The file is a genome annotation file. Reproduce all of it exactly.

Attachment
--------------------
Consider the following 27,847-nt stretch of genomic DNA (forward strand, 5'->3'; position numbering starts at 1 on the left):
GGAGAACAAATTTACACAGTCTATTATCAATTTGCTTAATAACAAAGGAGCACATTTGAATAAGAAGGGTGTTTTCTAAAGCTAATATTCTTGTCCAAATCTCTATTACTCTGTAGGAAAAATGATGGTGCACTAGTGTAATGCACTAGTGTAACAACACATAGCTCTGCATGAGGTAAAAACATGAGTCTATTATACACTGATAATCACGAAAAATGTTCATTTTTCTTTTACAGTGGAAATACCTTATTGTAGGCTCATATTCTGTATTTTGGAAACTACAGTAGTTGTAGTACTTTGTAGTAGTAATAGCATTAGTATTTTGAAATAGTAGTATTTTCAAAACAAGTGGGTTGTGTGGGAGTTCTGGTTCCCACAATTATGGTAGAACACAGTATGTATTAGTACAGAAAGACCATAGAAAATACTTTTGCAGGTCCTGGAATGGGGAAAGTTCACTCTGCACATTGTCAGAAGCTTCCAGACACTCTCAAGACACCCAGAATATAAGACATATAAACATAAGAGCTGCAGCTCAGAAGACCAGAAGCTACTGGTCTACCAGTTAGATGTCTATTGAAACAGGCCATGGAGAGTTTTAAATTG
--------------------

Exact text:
Consider the following 27,847-nt stretch of genomic DNA (forward strand, 5'->3'; position numbering starts at 1 on the left):
GGAGAACAAATTTACACAGTCTATTATCAATTTGCTTAATAACAAAGGAGCACATTTGAATAAGAAGGGTGTTTTCTAAAGCTAATATTCTTGTCCAAATCTCTATTACTCTGTAGGAAAAATGATGGTGCACTAGTGTAATGCACTAGTGTAACAACACATAGCTCTGCATGAGGTAAAAACATGAGTCTATTATACACTGATAATCACGAAAAATGTTCATTTTTCTTTTACAGTGGAAATACCTTATTGTAGGCTCATATTCTGTATTTTGGAAACTACAGTAGTTGTAGTACTTTGTAGTAGTAATAGCATTAGTATTTTGAAATAGTAGTATTTTCAAAACAAGTGGGTTGTGTGGGAGTTCTGGTTCCCACAATTATGGTAGAACACAGTATGTATTAGTACAGAAAGACCATAGAAAATACTTTTGCAGGTCCTGGAATGGGGAAAGTTCACTCTGCACATTGTCAGAAGCTTCCAGACACTCTCAAGACACCCAGAATATAAGACATATAAACATAAGAGCTGCAGCTCAGAAGACCAGAAGCTACTGGTCTACCAGTTAGATGTCTATTGAAACAGGCCATGGAGAGTTTTAAATTG